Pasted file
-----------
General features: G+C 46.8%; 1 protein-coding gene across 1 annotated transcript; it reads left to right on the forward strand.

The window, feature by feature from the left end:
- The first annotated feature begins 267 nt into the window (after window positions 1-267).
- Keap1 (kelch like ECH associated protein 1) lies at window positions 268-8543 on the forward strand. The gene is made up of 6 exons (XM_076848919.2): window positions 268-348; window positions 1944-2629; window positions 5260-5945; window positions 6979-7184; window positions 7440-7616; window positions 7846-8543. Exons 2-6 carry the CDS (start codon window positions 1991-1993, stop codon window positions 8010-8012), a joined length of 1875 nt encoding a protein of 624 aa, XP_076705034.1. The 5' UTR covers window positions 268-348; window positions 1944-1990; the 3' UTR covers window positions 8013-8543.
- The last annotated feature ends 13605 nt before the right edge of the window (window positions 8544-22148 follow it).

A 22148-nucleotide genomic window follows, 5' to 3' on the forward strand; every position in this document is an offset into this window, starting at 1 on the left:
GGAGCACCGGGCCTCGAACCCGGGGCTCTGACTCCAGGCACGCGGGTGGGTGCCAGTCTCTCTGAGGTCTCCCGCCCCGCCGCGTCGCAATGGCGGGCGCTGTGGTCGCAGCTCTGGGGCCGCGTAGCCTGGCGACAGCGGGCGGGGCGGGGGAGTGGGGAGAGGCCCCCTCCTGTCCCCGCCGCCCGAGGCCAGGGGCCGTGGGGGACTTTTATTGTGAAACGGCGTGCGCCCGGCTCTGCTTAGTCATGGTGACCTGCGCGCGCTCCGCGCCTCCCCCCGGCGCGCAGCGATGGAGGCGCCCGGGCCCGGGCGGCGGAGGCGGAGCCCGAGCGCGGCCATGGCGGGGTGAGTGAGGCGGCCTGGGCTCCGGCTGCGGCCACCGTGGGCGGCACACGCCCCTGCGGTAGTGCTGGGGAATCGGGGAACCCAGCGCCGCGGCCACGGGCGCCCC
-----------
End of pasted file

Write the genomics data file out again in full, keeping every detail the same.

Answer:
General features: G+C 46.8%; 1 protein-coding gene across 1 annotated transcript; it reads left to right on the forward strand.

The window, feature by feature from the left end:
- The first annotated feature begins 267 nt into the window (after window positions 1-267).
- Keap1 (kelch like ECH associated protein 1) lies at window positions 268-8543 on the forward strand. The gene is made up of 6 exons (XM_076848919.2): window positions 268-348; window positions 1944-2629; window positions 5260-5945; window positions 6979-7184; window positions 7440-7616; window positions 7846-8543. Exons 2-6 carry the CDS (start codon window positions 1991-1993, stop codon window positions 8010-8012), a joined length of 1875 nt encoding a protein of 624 aa, XP_076705034.1. The 5' UTR covers window positions 268-348; window positions 1944-1990; the 3' UTR covers window positions 8013-8543.
- The last annotated feature ends 13605 nt before the right edge of the window (window positions 8544-22148 follow it).

A 22148-nucleotide genomic window follows, 5' to 3' on the forward strand; every position in this document is an offset into this window, starting at 1 on the left:
GGAGCACCGGGCCTCGAACCCGGGGCTCTGACTCCAGGCACGCGGGTGGGTGCCAGTCTCTCTGAGGTCTCCCGCCCCGCCGCGTCGCAATGGCGGGCGCTGTGGTCGCAGCTCTGGGGCCGCGTAGCCTGGCGACAGCGGGCGGGGCGGGGGAGTGGGGAGAGGCCCCCTCCTGTCCCCGCCGCCCGAGGCCAGGGGCCGTGGGGGACTTTTATTGTGAAACGGCGTGCGCCCGGCTCTGCTTAGTCATGGTGACCTGCGCGCGCTCCGCGCCTCCCCCCGGCGCGCAGCGATGGAGGCGCCCGGGCCCGGGCGGCGGAGGCGGAGCCCGAGCGCGGCCATGGCGGGGTGAGTGAGGCGGCCTGGGCTCCGGCTGCGGCCACCGTGGGCGGCACACGCCCCTGCGGTAGTGCTGGGGAATCGGGGAACCCAGCGCCGCGGCCACGGGCGCCCC